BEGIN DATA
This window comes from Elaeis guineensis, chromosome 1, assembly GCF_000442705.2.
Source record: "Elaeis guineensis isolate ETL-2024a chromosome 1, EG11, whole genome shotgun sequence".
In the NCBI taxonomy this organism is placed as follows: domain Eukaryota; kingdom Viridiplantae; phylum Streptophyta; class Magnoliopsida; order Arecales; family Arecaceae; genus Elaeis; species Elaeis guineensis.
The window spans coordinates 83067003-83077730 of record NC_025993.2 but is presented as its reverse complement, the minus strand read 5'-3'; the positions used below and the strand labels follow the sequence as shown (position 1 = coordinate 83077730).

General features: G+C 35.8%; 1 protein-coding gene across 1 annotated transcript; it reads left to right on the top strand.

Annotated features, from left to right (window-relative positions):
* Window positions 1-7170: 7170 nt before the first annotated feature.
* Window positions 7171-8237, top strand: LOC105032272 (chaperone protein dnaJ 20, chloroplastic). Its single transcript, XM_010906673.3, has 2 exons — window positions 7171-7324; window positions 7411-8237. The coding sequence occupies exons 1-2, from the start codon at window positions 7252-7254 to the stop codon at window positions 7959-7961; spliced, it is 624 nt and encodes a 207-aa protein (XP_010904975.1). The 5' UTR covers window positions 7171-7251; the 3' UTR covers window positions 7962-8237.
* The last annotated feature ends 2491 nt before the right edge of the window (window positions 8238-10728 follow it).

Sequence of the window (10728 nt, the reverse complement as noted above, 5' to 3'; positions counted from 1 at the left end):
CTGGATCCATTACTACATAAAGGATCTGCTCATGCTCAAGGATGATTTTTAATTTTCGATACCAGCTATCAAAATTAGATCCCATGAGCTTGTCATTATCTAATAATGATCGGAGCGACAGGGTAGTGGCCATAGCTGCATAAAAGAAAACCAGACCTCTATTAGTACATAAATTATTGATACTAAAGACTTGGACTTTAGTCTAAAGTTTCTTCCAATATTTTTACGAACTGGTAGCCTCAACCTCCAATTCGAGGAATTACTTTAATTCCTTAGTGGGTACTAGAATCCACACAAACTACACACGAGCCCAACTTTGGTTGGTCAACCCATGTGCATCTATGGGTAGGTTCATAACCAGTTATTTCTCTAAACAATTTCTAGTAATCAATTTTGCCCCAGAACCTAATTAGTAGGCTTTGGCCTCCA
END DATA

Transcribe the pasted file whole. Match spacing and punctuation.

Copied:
This window comes from Elaeis guineensis, chromosome 1, assembly GCF_000442705.2.
Source record: "Elaeis guineensis isolate ETL-2024a chromosome 1, EG11, whole genome shotgun sequence".
In the NCBI taxonomy this organism is placed as follows: domain Eukaryota; kingdom Viridiplantae; phylum Streptophyta; class Magnoliopsida; order Arecales; family Arecaceae; genus Elaeis; species Elaeis guineensis.
The window spans coordinates 83067003-83077730 of record NC_025993.2 but is presented as its reverse complement, the minus strand read 5'-3'; the positions used below and the strand labels follow the sequence as shown (position 1 = coordinate 83077730).

General features: G+C 35.8%; 1 protein-coding gene across 1 annotated transcript; it reads left to right on the top strand.

Annotated features, from left to right (window-relative positions):
* Window positions 1-7170: 7170 nt before the first annotated feature.
* Window positions 7171-8237, top strand: LOC105032272 (chaperone protein dnaJ 20, chloroplastic). Its single transcript, XM_010906673.3, has 2 exons — window positions 7171-7324; window positions 7411-8237. The coding sequence occupies exons 1-2, from the start codon at window positions 7252-7254 to the stop codon at window positions 7959-7961; spliced, it is 624 nt and encodes a 207-aa protein (XP_010904975.1). The 5' UTR covers window positions 7171-7251; the 3' UTR covers window positions 7962-8237.
* The last annotated feature ends 2491 nt before the right edge of the window (window positions 8238-10728 follow it).

Sequence of the window (10728 nt, the reverse complement as noted above, 5' to 3'; positions counted from 1 at the left end):
CTGGATCCATTACTACATAAAGGATCTGCTCATGCTCAAGGATGATTTTTAATTTTCGATACCAGCTATCAAAATTAGATCCCATGAGCTTGTCATTATCTAATAATGATCGGAGCGACAGGGTAGTGGCCATAGCTGCATAAAAGAAAACCAGACCTCTATTAGTACATAAATTATTGATACTAAAGACTTGGACTTTAGTCTAAAGTTTCTTCCAATATTTTTACGAACTGGTAGCCTCAACCTCCAATTCGAGGAATTACTTTAATTCCTTAGTGGGTACTAGAATCCACACAAACTACACACGAGCCCAACTTTGGTTGGTCAACCCATGTGCATCTATGGGTAGGTTCATAACCAGTTATTTCTCTAAACAATTTCTAGTAATCAATTTTGCCCCAGAACCTAATTAGTAGGCTTTGGCCTCCA